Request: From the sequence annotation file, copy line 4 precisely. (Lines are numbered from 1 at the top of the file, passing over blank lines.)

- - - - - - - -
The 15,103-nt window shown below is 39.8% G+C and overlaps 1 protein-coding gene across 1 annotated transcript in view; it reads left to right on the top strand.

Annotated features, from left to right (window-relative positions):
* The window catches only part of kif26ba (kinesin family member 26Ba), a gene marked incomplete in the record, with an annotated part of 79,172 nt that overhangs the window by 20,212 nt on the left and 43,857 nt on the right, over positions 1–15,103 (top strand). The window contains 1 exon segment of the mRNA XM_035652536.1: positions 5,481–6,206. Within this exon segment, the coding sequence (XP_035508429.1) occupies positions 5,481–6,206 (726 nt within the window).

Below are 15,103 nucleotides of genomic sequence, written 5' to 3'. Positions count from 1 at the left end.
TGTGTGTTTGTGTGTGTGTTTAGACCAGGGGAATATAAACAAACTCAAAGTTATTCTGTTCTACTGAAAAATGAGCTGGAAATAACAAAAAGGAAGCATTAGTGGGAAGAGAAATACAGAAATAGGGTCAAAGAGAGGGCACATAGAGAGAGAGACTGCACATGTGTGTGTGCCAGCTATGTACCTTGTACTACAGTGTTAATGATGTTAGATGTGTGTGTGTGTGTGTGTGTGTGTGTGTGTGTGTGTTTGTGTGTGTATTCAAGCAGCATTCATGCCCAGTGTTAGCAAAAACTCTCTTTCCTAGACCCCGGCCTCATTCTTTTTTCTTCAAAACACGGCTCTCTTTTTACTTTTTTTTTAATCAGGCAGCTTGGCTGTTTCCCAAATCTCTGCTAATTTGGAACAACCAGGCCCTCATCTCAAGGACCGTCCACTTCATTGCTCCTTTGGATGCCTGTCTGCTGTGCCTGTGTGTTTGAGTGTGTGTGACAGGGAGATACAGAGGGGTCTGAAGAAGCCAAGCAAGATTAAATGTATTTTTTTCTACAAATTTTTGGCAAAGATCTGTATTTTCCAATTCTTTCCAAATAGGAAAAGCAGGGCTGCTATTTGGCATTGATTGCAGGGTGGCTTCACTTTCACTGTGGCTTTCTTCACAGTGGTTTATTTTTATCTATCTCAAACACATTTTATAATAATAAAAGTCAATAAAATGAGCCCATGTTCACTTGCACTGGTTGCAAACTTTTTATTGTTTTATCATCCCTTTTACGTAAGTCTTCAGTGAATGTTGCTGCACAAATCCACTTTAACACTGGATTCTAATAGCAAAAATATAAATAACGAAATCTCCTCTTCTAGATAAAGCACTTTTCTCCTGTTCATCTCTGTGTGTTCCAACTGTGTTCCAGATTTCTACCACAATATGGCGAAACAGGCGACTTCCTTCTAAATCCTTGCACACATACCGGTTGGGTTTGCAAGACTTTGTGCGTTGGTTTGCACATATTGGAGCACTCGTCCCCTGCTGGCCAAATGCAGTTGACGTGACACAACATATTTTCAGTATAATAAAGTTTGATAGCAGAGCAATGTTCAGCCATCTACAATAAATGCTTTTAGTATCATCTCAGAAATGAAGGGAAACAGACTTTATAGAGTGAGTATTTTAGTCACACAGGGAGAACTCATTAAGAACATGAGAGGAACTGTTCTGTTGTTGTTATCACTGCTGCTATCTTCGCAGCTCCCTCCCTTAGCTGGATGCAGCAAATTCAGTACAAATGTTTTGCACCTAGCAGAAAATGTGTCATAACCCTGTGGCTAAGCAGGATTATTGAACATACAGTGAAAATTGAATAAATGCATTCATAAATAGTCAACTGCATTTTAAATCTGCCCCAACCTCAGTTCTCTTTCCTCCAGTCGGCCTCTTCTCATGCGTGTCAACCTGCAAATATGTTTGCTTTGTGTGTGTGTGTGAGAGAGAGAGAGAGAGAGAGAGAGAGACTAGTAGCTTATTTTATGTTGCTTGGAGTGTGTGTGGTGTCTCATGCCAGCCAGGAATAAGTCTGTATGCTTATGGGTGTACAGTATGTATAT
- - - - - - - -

Below are 15,103 nucleotides of genomic sequence, written 5' to 3'. Positions count from 1 at the left end.